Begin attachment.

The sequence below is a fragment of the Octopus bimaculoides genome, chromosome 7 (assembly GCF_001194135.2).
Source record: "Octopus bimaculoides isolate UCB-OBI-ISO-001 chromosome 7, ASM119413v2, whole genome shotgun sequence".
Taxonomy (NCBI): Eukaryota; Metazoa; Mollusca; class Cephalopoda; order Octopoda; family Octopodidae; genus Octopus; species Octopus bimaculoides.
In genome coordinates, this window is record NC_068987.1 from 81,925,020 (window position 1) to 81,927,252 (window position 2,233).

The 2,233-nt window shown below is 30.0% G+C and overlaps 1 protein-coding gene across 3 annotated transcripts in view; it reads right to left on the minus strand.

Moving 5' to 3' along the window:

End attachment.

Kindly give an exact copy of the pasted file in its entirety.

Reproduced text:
The sequence below is a fragment of the Octopus bimaculoides genome, chromosome 7 (assembly GCF_001194135.2).
Source record: "Octopus bimaculoides isolate UCB-OBI-ISO-001 chromosome 7, ASM119413v2, whole genome shotgun sequence".
Taxonomy (NCBI): Eukaryota; Metazoa; Mollusca; class Cephalopoda; order Octopoda; family Octopodidae; genus Octopus; species Octopus bimaculoides.
In genome coordinates, this window is record NC_068987.1 from 81,925,020 (window position 1) to 81,927,252 (window position 2,233).

The 2,233-nt window shown below is 30.0% G+C and overlaps 1 protein-coding gene across 3 annotated transcripts in view; it reads right to left on the minus strand.

Moving 5' to 3' along the window: